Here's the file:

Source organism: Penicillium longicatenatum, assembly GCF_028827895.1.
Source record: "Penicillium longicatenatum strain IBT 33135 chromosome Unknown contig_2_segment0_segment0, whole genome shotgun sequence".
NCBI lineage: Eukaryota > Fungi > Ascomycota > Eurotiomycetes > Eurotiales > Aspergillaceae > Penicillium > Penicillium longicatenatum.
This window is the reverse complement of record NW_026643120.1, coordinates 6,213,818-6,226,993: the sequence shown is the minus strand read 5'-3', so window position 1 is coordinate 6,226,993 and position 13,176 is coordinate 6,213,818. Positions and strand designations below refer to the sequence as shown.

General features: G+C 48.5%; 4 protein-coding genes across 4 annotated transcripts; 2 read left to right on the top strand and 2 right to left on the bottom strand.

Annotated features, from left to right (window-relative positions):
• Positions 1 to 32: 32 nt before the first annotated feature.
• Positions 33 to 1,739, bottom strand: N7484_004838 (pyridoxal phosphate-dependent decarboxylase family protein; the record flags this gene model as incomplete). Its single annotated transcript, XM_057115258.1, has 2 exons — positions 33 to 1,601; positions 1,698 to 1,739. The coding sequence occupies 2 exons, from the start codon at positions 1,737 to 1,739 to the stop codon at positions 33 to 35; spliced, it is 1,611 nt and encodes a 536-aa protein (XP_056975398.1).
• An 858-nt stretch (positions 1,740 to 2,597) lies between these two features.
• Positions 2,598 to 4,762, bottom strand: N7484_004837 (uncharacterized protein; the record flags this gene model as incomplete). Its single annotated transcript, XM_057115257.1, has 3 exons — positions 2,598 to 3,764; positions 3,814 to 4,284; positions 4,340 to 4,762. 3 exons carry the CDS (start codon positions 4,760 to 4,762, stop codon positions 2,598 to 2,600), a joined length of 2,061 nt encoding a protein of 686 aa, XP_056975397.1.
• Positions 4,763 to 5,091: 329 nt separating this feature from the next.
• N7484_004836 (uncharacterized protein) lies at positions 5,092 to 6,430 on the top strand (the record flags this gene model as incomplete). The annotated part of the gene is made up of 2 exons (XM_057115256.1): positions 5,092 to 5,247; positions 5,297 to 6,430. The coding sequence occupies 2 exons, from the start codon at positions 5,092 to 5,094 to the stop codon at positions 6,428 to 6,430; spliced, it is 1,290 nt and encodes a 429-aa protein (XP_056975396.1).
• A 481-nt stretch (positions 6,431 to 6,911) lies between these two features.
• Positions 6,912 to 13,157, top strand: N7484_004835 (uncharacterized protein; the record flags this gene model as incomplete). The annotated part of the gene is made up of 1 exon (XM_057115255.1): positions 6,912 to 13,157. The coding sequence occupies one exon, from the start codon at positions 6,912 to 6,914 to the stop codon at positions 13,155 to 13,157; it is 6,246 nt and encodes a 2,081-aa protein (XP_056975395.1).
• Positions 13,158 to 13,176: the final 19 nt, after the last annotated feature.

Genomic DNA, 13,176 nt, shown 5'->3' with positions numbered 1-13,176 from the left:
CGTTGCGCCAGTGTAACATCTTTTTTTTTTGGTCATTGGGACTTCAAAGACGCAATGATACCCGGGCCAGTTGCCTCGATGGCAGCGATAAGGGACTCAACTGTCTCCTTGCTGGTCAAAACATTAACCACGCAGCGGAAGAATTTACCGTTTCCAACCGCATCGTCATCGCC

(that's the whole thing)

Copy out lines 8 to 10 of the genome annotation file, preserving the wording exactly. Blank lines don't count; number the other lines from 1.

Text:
• Positions 33 to 1,739, bottom strand: N7484_004838 (pyridoxal phosphate-dependent decarboxylase family protein; the record flags this gene model as incomplete). Its single annotated transcript, XM_057115258.1, has 2 exons — positions 33 to 1,601; positions 1,698 to 1,739. The coding sequence occupies 2 exons, from the start codon at positions 1,737 to 1,739 to the stop codon at positions 33 to 35; spliced, it is 1,611 nt and encodes a 536-aa protein (XP_056975398.1).
• An 858-nt stretch (positions 1,740 to 2,597) lies between these two features.
• Positions 2,598 to 4,762, bottom strand: N7484_004837 (uncharacterized protein; the record flags this gene model as incomplete). Its single annotated transcript, XM_057115257.1, has 3 exons — positions 2,598 to 3,764; positions 3,814 to 4,284; positions 4,340 to 4,762. 3 exons carry the CDS (start codon positions 4,760 to 4,762, stop codon positions 2,598 to 2,600), a joined length of 2,061 nt encoding a protein of 686 aa, XP_056975397.1.